This is a bit long-winded but please bear with me on this one.
I’m not sure our modeling journey has been as straight forward and seamless as we would have anticipated or wanted.
Our use case is as below.
We have 6 separate tables that contain information from actions that our company takes on a regular basis.
These tables contain a date that those actions took place along with a session_id to identify the session. Those dates look like the below
The way our model works is that these numbers need to be reported side by side and are a reflection of our ‘Point in Time’ performance. To be more specific they don’t share any common identifiers other than the date that the actions took place, so a typical join won’t work in this instance (session_id = session_id).
Our current solution is to join these tables up via UNION into a PDT using standard SQL and giving each table an ‘Event’ type. See below example (rough mockup)
SELECT * FROM ( SELECT utc_date_abandoned AS [Activity Date] ,client_number AS [Client] ,’Abandoned’ AS [Event] ,COUNT(DISTINCT session_id) AS [Number of Abandonments] ,NULL AS [Number of Sends] ,NULL AS [Number of Opens] FROM data.abandonments WHERE utc_date_abandoned >= ‘2019-10-10’ AND utc_date_abandoned < ‘2019-10-15’ AND client_number = 12345 UNION ALL SELECT utc_date_sentAS [Activity Date] ,client_number AS [Client] ,’Sends’ AS [Event] ,NULL AS [Number of Abandonments] ,COUNT(DISTINCT session_id) AS [Number of Sends] ,NULL AS [Number of Opens] FROM data.abandonments WHERE utc_date_sentAS >= ‘2019-10-10’ AND utc_date_sentAS < ‘2019-10-15’ AND client_number = 12345 etc…. ).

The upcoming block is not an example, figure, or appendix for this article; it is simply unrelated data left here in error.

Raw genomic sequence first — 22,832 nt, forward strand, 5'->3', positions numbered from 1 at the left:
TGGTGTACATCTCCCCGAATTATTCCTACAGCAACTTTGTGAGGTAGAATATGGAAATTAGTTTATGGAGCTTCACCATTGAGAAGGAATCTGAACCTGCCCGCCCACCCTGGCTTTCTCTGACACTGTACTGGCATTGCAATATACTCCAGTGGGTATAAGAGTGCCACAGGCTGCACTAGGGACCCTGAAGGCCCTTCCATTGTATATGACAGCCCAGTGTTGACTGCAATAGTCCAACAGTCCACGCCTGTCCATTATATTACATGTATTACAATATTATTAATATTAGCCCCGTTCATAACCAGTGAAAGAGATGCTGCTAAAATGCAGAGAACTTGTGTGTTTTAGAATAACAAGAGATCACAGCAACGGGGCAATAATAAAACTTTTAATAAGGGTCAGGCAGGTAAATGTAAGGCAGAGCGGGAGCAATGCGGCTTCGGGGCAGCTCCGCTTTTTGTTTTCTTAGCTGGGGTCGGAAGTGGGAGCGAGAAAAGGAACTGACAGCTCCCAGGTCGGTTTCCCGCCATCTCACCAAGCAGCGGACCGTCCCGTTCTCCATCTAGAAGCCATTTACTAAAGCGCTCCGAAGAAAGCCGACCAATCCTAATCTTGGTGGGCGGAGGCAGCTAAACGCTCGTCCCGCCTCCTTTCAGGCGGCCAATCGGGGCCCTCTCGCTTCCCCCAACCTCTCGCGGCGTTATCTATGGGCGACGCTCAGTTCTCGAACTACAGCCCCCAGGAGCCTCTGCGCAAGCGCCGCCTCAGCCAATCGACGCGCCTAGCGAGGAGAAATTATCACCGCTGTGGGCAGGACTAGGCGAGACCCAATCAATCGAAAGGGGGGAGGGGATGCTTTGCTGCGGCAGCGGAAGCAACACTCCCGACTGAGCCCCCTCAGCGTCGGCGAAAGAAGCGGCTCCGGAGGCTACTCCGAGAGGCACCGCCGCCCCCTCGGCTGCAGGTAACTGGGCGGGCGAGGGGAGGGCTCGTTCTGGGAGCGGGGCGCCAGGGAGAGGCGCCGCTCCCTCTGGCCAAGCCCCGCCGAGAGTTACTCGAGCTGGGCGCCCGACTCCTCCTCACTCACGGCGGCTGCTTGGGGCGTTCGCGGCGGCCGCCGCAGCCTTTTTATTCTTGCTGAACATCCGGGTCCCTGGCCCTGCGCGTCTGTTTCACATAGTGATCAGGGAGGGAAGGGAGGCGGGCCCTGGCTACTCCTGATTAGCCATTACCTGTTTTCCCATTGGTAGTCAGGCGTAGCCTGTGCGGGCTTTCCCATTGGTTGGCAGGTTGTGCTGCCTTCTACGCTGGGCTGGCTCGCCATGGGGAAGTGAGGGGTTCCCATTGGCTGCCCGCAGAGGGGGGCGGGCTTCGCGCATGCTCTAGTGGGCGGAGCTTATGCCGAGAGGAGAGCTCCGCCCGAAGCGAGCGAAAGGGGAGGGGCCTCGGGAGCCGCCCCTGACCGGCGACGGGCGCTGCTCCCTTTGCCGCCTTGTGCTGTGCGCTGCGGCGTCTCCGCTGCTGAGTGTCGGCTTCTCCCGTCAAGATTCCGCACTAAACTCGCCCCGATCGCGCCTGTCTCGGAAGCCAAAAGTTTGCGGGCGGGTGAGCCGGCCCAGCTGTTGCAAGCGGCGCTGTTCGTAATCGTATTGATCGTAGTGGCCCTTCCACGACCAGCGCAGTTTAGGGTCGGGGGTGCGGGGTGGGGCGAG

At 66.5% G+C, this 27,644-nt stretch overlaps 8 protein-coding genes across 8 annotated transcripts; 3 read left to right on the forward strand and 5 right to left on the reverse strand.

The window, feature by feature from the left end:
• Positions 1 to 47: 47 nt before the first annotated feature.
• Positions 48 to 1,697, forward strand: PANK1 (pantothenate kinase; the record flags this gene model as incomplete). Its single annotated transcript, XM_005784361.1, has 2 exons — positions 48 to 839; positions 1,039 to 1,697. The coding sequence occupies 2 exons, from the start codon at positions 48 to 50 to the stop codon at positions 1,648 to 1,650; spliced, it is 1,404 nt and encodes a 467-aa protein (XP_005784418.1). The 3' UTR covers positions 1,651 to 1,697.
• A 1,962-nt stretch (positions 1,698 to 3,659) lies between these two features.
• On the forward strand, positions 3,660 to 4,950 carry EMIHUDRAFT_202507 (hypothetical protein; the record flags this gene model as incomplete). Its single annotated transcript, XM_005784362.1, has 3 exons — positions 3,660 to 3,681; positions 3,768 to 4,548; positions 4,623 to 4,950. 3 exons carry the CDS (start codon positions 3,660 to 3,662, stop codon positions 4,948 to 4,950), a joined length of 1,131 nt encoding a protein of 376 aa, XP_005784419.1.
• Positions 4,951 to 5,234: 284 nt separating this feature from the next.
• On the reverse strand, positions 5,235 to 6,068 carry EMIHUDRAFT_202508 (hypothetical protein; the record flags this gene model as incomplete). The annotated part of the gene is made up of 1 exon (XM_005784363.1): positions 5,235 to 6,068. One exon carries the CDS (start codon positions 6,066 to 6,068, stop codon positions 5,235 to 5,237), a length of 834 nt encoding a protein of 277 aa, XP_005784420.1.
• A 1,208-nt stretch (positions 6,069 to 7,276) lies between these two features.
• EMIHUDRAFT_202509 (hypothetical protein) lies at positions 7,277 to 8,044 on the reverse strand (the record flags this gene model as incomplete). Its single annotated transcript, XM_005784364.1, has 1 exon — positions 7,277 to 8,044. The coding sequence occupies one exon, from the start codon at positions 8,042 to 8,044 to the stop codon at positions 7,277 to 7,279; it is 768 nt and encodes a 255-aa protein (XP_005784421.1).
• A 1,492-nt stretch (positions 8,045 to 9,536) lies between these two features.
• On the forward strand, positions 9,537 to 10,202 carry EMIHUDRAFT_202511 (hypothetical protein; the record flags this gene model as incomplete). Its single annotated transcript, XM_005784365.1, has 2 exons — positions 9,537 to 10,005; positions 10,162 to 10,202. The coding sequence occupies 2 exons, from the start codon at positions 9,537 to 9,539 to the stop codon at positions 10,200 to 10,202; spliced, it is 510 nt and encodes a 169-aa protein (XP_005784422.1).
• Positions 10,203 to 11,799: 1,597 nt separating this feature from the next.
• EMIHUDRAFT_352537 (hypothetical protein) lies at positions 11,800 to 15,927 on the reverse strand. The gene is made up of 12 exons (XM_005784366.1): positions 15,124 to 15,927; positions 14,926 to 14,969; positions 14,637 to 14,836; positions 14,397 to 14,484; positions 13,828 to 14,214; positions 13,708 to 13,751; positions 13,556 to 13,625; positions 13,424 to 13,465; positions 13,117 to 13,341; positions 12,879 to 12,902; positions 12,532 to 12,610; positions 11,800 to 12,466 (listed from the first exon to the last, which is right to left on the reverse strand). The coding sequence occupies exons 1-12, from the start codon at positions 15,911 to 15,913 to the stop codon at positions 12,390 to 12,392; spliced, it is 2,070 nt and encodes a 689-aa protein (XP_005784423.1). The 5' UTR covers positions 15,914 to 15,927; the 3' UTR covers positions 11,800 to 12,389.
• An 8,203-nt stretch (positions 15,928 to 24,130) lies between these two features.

The final results would give us the Total number of Abandonments, Sends and every other metric we decide on by adding another table to the union.
This solution works well for us but does have a few downfalls that we have discovered over time.
1.) We decided to run the UNION in the PDT without date restrictions overnight and cache the results.
- This resulted in really quick querying times but was snowflake usage heavy and used far too many credits.
2.) We added restrictions to the WHERE clause which reduced the volume of data but meant that it was running in query and taking almost 2 minutes to run.
My initial suspicion is that the route we’ve gone down is not the best solution for either performance or cost.
Has anyone had a similar use case or does anyone have any ideas on how we might be able to do this in a more efficient manner?